I’ve been wanting to do another one of my artist deep dives, wherein I listen to every album by an artist I know only casually. My first three deep dives covered Joni Mitchell, Jackson Browne, and Madonna. I found all three very rewarding.
I’ve settled on Bob Marley for the next one, which kicks off today. Apart from the mega-selling greatest hits collection Legend, I have never heard a Marley album all the way through, and I’m excited to learn more about the man and his music.
Along with The Wailers, Marley released 13 studio albums between 1965 ad 1983. I’ll feature songs from each of them over the next three weeks.
Apart from a couple of tracks from Face Value and a song from the Tarzan soundtrack, this blog has been mostly a Phil Collins-free zone.
That isn’t by design. I have only positive things to say about Collins, whose soundtrack work alone is worth celebrating, let alone his solo albums and work with Genesis. I jammed out to all of those tunes when I was a teen.
But still, I haven’t gone out of my way to feature him.
I like Random Weekends the best when they unearth a gem that I have long since forgotten, a song that for one reason or another just fell off my radar over time.
We have a great example today with ‘Out On the Town,’ a bonus track from the 2012 album Some Nights by pop rock band fun. This song, like every song on that album, is catchy and smart and anthemic in the most casual way. A real blast.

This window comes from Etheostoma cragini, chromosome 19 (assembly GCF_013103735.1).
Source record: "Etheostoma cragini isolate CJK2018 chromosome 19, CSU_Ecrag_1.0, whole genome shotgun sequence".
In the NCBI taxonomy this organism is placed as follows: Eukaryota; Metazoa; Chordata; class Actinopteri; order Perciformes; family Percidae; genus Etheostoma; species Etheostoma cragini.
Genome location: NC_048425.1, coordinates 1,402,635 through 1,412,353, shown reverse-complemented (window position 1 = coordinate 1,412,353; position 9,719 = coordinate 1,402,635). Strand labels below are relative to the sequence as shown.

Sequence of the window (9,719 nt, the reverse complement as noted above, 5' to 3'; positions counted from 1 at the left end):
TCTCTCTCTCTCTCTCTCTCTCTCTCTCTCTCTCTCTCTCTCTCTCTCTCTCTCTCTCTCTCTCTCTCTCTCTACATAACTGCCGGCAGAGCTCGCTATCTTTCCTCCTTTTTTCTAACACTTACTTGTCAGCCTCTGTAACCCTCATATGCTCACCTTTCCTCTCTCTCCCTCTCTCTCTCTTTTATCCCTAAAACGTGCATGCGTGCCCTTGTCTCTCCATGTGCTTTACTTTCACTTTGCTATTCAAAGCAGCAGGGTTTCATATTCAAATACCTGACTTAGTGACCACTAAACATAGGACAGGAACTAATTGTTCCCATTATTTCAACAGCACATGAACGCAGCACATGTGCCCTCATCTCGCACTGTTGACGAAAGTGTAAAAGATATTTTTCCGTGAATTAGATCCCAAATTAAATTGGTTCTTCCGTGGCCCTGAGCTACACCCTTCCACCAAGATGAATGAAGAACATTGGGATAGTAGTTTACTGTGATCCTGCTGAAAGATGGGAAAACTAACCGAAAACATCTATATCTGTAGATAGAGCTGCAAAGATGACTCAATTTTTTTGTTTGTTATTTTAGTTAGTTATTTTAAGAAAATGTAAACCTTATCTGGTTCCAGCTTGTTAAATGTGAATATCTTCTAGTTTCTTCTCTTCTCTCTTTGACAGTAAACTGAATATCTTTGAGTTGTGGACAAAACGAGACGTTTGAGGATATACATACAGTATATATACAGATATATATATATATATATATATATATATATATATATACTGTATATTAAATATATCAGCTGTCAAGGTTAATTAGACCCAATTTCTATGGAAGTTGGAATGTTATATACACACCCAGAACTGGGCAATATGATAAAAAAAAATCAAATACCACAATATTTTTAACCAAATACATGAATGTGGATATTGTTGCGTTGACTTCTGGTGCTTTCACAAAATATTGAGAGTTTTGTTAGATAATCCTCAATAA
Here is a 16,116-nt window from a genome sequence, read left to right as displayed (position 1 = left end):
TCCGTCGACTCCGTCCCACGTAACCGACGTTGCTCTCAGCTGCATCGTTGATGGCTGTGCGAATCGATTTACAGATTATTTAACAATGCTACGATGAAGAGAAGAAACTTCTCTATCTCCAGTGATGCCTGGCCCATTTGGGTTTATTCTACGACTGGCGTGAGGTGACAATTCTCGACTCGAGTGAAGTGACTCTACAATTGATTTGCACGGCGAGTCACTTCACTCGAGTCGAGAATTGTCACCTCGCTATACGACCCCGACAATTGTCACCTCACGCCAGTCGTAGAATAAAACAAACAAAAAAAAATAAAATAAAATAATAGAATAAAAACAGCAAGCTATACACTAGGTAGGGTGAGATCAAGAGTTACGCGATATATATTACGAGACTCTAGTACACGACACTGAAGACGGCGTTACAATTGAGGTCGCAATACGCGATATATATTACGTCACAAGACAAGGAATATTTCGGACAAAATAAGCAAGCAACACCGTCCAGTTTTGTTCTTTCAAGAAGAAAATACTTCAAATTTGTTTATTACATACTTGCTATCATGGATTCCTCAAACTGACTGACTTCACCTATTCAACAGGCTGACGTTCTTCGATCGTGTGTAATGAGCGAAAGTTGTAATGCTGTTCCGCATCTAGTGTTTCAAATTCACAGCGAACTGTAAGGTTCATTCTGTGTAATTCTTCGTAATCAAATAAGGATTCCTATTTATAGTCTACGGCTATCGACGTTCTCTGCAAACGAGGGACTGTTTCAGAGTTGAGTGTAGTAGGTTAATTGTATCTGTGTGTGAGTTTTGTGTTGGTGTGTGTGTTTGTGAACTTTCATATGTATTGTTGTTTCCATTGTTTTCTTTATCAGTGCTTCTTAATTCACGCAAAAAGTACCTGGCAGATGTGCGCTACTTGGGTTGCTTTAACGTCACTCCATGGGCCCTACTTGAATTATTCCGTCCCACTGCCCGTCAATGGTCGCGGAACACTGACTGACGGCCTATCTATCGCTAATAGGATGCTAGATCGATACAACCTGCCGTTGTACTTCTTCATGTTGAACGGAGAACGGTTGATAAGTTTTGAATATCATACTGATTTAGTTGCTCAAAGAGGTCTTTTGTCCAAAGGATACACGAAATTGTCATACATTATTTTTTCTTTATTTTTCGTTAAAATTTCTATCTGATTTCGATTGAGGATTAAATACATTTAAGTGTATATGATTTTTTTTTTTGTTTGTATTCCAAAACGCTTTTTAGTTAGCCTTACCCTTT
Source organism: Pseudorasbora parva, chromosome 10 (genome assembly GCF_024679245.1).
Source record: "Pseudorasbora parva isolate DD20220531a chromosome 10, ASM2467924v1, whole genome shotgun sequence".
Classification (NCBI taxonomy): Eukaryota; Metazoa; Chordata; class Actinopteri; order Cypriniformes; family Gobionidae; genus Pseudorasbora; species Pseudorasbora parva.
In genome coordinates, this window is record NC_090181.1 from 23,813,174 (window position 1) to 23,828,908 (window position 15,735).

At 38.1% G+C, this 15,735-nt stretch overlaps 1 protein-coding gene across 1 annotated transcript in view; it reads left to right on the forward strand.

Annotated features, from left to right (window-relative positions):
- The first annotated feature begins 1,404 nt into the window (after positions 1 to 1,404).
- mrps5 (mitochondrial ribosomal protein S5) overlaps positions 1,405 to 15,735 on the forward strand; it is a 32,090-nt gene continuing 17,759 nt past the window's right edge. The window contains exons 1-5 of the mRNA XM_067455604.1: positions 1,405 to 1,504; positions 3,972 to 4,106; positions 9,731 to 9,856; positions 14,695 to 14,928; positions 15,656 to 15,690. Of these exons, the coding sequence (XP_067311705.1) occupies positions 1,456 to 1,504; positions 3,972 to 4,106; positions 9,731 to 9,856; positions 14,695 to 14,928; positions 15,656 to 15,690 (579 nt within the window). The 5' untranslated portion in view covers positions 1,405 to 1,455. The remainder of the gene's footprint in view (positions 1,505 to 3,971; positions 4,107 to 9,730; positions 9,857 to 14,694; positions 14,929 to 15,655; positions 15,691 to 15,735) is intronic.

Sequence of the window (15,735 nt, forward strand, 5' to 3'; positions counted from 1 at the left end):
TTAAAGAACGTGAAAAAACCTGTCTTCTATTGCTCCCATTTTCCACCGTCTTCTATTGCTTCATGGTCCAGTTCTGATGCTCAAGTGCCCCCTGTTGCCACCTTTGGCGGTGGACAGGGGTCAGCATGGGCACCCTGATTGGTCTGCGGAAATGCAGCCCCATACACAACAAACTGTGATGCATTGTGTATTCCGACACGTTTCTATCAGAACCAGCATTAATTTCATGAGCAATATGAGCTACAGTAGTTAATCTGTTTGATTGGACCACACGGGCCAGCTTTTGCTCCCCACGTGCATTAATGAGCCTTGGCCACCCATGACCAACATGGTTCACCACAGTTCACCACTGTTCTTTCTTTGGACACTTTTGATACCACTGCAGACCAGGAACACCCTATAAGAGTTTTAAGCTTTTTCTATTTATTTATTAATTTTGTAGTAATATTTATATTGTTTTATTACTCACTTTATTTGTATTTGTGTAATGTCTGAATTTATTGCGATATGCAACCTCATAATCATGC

I was looking for a fifth new release to round out this unofficial theme week, and had to chuckle when I saw that Canadian indie band Arcade Fire had a new album out.
Back in 2013, I made the controversial decision to feature all 16 tracks of Arcade Fire’s celebrated album The Suburbs, much to the consternation of my most loyal readers.
I found that release, a Grammy winner for Album of the Year and a sprawling concept album about suburban malaise, a fascinating and resonant piece of art. The commenters felt differently, to say the least.
Maren Morris seems like a relatively recent arrival to the country pop scene, launched to popularity by her 2016 major label debut Hero and its even better follow-up, 2019’s Girl.
I was surprised to learn that Morris independently released three albums before those, starting back in 2005. That’s a 17-year recording career for a woman who only recently turned 30. Those first few albums, two released before she turned 18, don’t seem to be available anywhere.